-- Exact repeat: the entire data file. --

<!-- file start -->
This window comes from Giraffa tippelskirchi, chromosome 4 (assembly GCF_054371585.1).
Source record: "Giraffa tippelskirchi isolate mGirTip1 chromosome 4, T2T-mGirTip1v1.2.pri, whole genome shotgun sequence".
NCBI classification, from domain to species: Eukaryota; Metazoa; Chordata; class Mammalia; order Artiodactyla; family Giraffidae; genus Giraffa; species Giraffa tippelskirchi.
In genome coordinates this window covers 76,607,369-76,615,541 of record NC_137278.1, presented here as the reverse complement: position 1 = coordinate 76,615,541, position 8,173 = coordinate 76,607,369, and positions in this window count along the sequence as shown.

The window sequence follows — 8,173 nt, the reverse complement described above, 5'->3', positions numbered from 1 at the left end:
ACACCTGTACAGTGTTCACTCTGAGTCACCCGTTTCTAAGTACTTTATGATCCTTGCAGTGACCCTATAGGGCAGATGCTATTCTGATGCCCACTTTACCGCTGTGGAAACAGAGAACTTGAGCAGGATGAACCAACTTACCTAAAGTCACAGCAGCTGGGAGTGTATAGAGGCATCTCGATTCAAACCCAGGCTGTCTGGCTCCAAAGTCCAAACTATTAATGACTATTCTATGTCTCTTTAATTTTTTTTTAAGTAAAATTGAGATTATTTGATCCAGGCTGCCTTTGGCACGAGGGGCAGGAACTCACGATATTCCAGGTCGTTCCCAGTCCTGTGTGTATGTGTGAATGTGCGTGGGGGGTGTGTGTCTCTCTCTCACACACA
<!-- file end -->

This window comes from Giraffa tippelskirchi, chromosome 4 (assembly GCF_054371585.1).
Source record: "Giraffa tippelskirchi isolate mGirTip1 chromosome 4, T2T-mGirTip1v1.2.pri, whole genome shotgun sequence".
NCBI classification, from domain to species: Eukaryota; Metazoa; Chordata; class Mammalia; order Artiodactyla; family Giraffidae; genus Giraffa; species Giraffa tippelskirchi.
In genome coordinates this window covers 76,607,369-76,615,541 of record NC_137278.1, presented here as the reverse complement: position 1 = coordinate 76,615,541, position 8,173 = coordinate 76,607,369, and positions in this window count along the sequence as shown.

The window sequence follows — 8,173 nt, the reverse complement described above, 5'->3', positions numbered from 1 at the left end:
ACACCTGTACAGTGTTCACTCTGAGTCACCCGTTTCTAAGTACTTTATGATCCTTGCAGTGACCCTATAGGGCAGATGCTATTCTGATGCCCACTTTACCGCTGTGGAAACAGAGAACTTGAGCAGGATGAACCAACTTACCTAAAGTCACAGCAGCTGGGAGTGTATAGAGGCATCTCGATTCAAACCCAGGCTGTCTGGCTCCAAAGTCCAAACTATTAATGACTATTCTATGTCTCTTTAATTTTTTTTTAAGTAAAATTGAGATTATTTGATCCAGGCTGCCTTTGGCACGAGGGGCAGGAACTCACGATATTCCAGGTCGTTCCCAGTCCTGTGTGTATGTGTGAATGTGCGTGGGGGGTGTGTGTCTCTCTCTCACACACA